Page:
State House and Senate negotiators reached an agreement Monday on the state's voter-approved marijuana law that would allow retail pot sales to be taxed at a maximum 20 percent rate.
Highlights of the deal were released by a six-member conference committee that spent several weeks trying to resolve differences between the two chambers.
When asked about the 20 percent tax rate, Gov. Charlie Baker said he is taking a wait-and-see approach…
"That number... sounds like it would be among the lowest tax rates for marijuana in the country," Baker said. "But if it's what it takes to cover the cost of administering and managing the program, fine with us."
The compromise language mostly splits the difference between a House proposal to raise the total tax on marijuana to a mandatory 28 percent and the Senate version of the bill, which called for keeping the tax at a maximum of 12 percent.
Under the agreement, consumers would pay a 10.75 percent excise tax in addition to the state's regular 6.25 percent sales tax. Cities and towns would also have the option of adding a 3 percent local tax.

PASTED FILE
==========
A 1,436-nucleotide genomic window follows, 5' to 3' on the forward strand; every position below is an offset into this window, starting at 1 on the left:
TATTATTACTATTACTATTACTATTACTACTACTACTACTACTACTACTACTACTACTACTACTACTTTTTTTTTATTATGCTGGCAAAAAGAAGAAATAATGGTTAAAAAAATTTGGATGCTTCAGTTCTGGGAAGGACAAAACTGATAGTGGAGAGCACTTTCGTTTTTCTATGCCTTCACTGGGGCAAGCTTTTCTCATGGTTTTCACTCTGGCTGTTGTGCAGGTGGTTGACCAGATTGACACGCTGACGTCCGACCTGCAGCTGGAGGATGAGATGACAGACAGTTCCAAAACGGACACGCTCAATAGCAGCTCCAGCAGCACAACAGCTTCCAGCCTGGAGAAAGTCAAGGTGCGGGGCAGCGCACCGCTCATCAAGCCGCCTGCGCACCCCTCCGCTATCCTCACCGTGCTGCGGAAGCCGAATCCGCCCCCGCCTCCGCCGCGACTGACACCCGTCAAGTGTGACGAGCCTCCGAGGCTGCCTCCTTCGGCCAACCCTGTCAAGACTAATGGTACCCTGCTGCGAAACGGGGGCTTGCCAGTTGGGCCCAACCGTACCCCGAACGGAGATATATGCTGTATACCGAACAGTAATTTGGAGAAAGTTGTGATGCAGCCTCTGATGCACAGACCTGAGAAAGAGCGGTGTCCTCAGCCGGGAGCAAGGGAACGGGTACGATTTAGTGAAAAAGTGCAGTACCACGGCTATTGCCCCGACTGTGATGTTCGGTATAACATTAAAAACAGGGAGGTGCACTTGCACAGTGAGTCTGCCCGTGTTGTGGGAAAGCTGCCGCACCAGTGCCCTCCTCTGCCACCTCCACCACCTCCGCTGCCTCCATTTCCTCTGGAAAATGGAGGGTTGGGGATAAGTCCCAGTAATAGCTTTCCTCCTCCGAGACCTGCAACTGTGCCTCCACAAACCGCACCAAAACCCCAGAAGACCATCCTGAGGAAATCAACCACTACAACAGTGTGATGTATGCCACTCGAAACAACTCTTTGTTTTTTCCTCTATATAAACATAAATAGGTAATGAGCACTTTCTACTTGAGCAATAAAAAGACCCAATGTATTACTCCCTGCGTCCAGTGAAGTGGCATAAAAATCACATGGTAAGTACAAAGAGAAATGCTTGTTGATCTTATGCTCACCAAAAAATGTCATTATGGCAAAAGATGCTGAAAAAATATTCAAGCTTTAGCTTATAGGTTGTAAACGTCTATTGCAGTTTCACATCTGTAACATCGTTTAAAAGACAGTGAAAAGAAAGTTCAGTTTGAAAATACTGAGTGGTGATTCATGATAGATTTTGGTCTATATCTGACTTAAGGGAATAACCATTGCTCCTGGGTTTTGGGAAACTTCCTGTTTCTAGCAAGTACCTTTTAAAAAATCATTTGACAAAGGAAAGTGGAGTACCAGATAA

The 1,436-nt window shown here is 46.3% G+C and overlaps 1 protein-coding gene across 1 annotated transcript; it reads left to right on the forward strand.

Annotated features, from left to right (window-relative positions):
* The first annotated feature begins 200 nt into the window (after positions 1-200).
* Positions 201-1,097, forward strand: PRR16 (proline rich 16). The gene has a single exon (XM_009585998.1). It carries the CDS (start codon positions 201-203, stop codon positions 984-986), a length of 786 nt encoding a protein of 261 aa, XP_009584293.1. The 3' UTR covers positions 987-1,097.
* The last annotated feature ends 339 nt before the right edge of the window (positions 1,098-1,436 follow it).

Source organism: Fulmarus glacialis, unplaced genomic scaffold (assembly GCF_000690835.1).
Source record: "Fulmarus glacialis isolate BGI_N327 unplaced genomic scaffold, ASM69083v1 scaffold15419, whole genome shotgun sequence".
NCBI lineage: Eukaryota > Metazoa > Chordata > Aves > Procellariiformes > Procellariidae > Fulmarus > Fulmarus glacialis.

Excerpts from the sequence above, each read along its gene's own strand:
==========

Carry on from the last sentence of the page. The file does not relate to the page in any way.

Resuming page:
Adequate funding is the main concern for "Yes on Four" organizers who say the $2 million budget allotment will not begin to cover the roughly $10 million in needed expenses.
"You cannot move forward with the application process until you have the seed to sale tracking software in place and the licensing software in place," said Jim Borghesani of Yes On 4 Coalition. "So if we don't have adequate funding for that, you can't open a single retail facility."
Lawmakers also compromised on the dispute over local control of pot shops. In cities and towns where voters backed the November ballot question, a referendum would be required to ban or restrict retail marijuana stores.
But in communities where a majority of residents voted against the ballot question, pot shops could be barred by a simple vote of the board of the selectmen or city council.
"We have protected the right of adults to grow, possess, and use marijuana. To give them access to a safe, legal supply, the bill removes barriers to the development of a legal market," said Sen. Patricia Jehlen, a Somerville Democrat who was the lead Senate negotiator in the conference committee.
House Majority Leader Ron Mariano, a Quincy Democrat who also was involved in the negotiations, called it a fair compromise that will allow for recreational sales to move forward and be properly regulated.
The full House and Senate are expected to vote on the compromise bill later this week, with no further amendments allowed.